Taste the Rainbow: Rosa Mendes' color-coordinated nutrition guide
Listen up: The average male should consume at least five servings of fruits and veggies a day to maintain a healthy lifestyle. But you knew that already. Well, it’s also important to chow down on an assortment of colors, too.
“Each color of fruit and vegetable has its own unique vitamins, antioxidants and nutritional value,” says Dr. Eric Plasker, author of “The 100 Year Lifestyle Workout.” “And to balance the nutrients you need, you must vary the color in your diet.” Yeah, it’s work, but staring at Rosa Mendes makes it a lot more palatable.
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What to eat: Tomatoes, red peppers, cherries and watermelon
Benefits: Crimson crops contain lycopene, a phytochemical that’s believed to thwart prostate cancer. According to Dr. Plasker, red produce also contains powerful antioxidants that fight free radicals (destructive molecules kicking around your system); ultimately, these foods may reduce your risk of heart disease and stroke, and help prevent dangerous blood clots from forming.
Rosa’s tip: “I make a Costa Rican salad with finely chopped tomatoes, red peppers, onions and cilantro topped with a spritz of fresh lemon. You can eat it as a side dish or add it to fajitas.”
What to eat: Yellow squash, oranges, carrots and corn
Benefits: These bright foods are a great source of immune system-strengthening Vitamin C and beta-carotene, which your body converts into Vitamin A to promote healthy vision, skin and bones and also to help you fight off illnesses. You should add yellow and orange foods to your diet to help lower blood pressure and reduce dangerous LDL cholesterol levels to boot.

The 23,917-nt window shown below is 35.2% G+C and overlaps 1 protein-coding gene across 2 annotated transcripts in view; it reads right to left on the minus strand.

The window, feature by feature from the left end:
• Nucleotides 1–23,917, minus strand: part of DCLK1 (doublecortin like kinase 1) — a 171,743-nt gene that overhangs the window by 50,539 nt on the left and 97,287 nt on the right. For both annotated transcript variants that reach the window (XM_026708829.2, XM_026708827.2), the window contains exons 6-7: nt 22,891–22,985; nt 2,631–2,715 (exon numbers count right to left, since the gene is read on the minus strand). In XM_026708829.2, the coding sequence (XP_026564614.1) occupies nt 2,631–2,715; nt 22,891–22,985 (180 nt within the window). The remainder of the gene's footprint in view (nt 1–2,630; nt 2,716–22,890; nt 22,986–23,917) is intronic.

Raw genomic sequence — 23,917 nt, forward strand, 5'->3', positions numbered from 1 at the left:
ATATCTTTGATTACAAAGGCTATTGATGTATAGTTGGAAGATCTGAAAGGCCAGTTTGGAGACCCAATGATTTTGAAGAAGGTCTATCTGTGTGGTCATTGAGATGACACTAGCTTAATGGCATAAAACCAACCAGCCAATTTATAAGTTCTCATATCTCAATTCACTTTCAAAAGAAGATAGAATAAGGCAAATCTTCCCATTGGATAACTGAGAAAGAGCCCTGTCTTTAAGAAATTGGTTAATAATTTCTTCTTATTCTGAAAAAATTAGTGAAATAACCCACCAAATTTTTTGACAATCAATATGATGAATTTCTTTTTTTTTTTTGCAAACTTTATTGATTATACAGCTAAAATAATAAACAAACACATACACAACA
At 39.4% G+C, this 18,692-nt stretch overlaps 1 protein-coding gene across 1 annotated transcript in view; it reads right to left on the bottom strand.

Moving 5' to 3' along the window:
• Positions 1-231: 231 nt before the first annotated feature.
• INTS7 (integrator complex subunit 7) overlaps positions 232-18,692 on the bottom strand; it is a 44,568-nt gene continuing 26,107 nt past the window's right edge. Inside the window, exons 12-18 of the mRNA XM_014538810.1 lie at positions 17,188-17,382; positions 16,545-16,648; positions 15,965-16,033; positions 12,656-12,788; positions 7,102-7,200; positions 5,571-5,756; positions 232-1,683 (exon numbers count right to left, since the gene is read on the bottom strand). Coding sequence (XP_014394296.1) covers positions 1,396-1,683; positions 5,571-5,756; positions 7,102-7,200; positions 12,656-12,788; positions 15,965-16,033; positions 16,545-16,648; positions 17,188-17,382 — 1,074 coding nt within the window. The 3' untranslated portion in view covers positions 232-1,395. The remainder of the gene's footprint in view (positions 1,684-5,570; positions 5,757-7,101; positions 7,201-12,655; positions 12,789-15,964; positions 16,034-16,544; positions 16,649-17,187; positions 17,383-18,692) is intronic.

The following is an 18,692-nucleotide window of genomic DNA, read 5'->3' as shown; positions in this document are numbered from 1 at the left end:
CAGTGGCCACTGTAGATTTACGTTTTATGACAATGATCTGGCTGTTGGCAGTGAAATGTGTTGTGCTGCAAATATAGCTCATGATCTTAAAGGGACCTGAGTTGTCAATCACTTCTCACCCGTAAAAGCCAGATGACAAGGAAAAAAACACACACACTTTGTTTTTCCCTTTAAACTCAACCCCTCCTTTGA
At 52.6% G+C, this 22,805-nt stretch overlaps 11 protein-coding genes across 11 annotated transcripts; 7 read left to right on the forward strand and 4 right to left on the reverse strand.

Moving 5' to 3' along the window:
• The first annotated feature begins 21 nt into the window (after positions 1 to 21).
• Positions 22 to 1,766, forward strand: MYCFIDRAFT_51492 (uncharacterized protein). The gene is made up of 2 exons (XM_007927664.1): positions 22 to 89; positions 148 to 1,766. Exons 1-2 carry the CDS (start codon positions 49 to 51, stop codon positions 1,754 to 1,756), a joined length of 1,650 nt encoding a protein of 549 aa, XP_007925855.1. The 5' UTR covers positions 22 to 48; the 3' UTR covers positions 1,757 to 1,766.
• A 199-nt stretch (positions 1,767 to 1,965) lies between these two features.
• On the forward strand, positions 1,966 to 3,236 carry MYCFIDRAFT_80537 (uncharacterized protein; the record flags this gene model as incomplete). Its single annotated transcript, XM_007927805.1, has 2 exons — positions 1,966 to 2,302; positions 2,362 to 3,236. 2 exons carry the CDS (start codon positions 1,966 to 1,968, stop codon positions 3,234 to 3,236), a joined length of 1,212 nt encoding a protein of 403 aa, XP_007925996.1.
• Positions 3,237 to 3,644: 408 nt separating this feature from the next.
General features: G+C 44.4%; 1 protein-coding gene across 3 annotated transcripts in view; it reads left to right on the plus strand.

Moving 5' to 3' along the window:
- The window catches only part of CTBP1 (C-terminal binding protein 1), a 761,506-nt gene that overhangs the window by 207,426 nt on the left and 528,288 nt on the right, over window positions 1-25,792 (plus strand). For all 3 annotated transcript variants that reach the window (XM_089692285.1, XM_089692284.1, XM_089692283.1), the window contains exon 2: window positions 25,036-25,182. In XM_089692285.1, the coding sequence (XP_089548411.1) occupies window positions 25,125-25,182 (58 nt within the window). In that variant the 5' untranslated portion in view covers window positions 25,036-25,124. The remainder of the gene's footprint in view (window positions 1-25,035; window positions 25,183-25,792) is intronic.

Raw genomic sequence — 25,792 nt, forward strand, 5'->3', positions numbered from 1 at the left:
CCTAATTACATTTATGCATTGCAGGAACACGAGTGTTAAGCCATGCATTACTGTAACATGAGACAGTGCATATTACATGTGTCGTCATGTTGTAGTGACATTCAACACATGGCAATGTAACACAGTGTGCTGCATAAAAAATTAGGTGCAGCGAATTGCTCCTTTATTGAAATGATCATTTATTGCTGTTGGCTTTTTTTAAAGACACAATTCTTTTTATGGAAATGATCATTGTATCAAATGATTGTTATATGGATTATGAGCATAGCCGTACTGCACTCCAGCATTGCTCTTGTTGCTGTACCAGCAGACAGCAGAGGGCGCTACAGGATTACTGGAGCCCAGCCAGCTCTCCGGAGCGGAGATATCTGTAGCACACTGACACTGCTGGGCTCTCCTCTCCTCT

Rosa’s tip: “A delicious way to include yellow squash in your diet is by making a Greek dish called moussaka. It’s usually made with eggplant, but you can also substitute in yellow squash.”
What to eat: Spinach, green apples, cucumbers and lettuce
Benefits: “Green produce, and not milk, is the best source of calcium, as it contains higher concentrations in a more absorbable state,” says Dr. Plasker. And the darker the green, the more nutrient-rich the produce. Greens also help fight age-related eye diseases, aid in digestion, thwart the onset of colon cancer and diverticulitis (swelling of the intestinal wall) and are high in fiber.
Rosa’s tip:“Go green by making a salad with spinach leaves, crumbled blue cheese, sliced green apples and pecans. Then top it all off with a splash of low-cal balsamic vinaigrette.”
Blue and Purple
What to eat: Blueberries, blackberries, eggplant and purple cabbage
Benefits: The phytonutrients polyphenol and anthocyanin give these crops their dark hue, and they supply your body with many age- and disease-fighting antioxidants. It’s also believed they help fight male-specific cancers and Alzheimer’s disease. As an added bonus, these superfoods help control your cholesterol levels, thanks to a chemical in their skin called resveratrol.
Rosa’s tip: “When it’s time for dessert, I mix blueberries and blackberries with a few spoonfuls of low-fat Cool Whip. It’s a sweet, delicious combination that will curb your craving for cookies or cake.”
What to eat: Potatoes, mushrooms, garlic, pears and bananas
Benefits: Rich in cancer-preventing flavonoids, white fruits and vegetables also contain allicin, a compound believed to reduce your risk of developing high blood pressure and to lower dangerous LDL levels. These foods also contain nutrients that stimulate your body’s B-cells and T-cells, which strengthen the immune system and tag team against disease.
Rosa’s tip: “The next time you’re cooking steak or chicken, sauté some mushrooms in a pan with onions and a few pieces of garlic. Add them on top of the meat or eat them as a side dish for extra flavor.”